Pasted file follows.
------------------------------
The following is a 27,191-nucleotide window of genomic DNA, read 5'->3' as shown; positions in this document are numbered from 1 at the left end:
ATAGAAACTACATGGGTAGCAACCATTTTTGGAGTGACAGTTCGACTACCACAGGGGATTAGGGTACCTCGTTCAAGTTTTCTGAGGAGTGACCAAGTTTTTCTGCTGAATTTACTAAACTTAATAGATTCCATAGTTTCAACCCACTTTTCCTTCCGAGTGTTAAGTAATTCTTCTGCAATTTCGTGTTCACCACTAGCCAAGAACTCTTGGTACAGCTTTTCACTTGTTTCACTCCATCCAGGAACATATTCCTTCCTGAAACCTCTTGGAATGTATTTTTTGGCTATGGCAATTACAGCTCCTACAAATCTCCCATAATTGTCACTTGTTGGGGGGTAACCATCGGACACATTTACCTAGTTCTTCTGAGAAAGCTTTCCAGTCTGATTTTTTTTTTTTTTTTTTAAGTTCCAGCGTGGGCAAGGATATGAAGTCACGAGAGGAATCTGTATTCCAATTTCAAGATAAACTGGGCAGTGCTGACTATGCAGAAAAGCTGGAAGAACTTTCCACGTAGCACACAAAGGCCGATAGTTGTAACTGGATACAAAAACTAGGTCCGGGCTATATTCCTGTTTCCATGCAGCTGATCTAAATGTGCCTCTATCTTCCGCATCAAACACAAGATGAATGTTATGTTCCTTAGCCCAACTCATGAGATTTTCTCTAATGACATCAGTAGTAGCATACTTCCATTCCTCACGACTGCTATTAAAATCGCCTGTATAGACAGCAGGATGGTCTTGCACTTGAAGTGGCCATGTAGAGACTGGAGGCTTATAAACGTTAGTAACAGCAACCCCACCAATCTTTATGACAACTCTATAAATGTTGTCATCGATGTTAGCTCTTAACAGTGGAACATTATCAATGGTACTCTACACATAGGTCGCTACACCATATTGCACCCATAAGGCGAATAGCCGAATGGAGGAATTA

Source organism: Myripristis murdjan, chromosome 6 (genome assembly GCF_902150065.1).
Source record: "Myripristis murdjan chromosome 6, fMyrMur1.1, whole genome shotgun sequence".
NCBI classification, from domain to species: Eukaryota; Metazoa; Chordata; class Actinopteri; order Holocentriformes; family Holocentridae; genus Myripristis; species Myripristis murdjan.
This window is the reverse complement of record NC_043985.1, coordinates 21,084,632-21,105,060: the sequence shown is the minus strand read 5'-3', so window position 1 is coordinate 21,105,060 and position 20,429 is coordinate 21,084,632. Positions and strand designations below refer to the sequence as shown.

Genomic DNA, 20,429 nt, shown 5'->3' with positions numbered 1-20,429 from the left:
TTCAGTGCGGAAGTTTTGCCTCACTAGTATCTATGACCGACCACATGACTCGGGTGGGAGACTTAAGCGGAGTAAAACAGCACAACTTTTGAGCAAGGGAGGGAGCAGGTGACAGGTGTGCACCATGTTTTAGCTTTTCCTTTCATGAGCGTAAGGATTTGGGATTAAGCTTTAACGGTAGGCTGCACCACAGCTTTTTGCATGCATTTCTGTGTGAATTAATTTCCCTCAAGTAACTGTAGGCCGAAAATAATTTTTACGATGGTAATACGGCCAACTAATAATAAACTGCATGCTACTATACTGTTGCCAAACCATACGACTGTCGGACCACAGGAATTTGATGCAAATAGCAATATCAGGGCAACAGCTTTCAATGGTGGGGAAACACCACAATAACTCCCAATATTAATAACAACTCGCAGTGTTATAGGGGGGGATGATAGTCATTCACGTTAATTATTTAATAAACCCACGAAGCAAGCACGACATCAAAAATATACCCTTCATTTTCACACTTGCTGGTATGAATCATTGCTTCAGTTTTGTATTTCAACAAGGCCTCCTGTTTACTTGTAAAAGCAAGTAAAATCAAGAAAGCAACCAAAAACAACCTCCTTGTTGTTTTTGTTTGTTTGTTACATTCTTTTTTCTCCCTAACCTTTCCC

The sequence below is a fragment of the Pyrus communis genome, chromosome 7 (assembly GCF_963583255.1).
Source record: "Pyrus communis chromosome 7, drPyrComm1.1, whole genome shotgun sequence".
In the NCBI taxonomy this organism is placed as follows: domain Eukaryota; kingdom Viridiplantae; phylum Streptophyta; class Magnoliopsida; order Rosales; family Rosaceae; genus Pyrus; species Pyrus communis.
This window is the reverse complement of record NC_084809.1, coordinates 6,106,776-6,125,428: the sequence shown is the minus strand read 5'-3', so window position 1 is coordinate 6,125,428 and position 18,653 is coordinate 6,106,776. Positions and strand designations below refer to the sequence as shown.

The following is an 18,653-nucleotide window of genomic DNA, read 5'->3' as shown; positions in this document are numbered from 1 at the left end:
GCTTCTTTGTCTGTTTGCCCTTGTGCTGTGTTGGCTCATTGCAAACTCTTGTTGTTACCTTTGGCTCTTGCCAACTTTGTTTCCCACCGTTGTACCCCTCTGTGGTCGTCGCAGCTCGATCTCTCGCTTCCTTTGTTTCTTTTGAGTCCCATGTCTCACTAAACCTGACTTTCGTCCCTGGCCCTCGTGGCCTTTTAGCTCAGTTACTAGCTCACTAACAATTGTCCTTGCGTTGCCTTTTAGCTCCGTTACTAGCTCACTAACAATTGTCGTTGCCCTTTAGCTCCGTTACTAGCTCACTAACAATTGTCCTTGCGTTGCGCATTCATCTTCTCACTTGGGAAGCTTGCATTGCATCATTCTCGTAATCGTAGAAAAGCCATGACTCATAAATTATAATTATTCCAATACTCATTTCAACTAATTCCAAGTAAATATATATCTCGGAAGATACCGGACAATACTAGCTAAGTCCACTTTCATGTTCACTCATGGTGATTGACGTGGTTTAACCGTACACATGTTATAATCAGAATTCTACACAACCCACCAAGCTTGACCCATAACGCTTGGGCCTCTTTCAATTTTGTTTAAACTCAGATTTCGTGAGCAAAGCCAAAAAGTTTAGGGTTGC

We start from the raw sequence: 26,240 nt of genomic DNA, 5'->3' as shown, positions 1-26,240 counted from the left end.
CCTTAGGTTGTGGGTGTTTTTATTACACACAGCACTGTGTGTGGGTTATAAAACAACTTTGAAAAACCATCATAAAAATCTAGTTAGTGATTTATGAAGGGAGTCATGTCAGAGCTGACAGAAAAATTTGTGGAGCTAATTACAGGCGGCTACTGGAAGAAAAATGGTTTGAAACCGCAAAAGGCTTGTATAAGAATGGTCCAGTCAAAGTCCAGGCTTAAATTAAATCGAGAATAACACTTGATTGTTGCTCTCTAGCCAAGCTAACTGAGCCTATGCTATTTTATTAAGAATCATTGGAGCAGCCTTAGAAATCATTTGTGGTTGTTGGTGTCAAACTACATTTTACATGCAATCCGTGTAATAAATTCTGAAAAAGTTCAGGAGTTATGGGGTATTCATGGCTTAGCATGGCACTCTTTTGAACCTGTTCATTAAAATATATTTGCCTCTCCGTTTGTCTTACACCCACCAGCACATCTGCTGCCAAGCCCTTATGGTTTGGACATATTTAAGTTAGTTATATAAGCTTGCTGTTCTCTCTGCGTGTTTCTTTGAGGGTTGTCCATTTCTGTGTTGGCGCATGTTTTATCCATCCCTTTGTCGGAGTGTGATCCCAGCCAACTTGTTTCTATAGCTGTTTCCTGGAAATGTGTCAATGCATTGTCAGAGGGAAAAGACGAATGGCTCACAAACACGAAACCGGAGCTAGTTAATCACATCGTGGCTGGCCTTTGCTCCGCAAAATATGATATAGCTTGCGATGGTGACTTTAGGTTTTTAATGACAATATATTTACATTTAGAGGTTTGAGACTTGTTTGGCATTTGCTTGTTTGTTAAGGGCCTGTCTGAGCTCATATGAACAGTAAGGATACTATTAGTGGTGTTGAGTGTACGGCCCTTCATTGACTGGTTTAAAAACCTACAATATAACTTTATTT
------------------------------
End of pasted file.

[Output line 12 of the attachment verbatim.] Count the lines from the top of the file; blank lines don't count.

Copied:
This window is the reverse complement of record NC_084809.1, coordinates 6,106,776-6,125,428: the sequence shown is the minus strand read 5'-3', so window position 1 is coordinate 6,125,428 and position 18,653 is coordinate 6,106,776. Positions and strand designations below refer to the sequence as shown.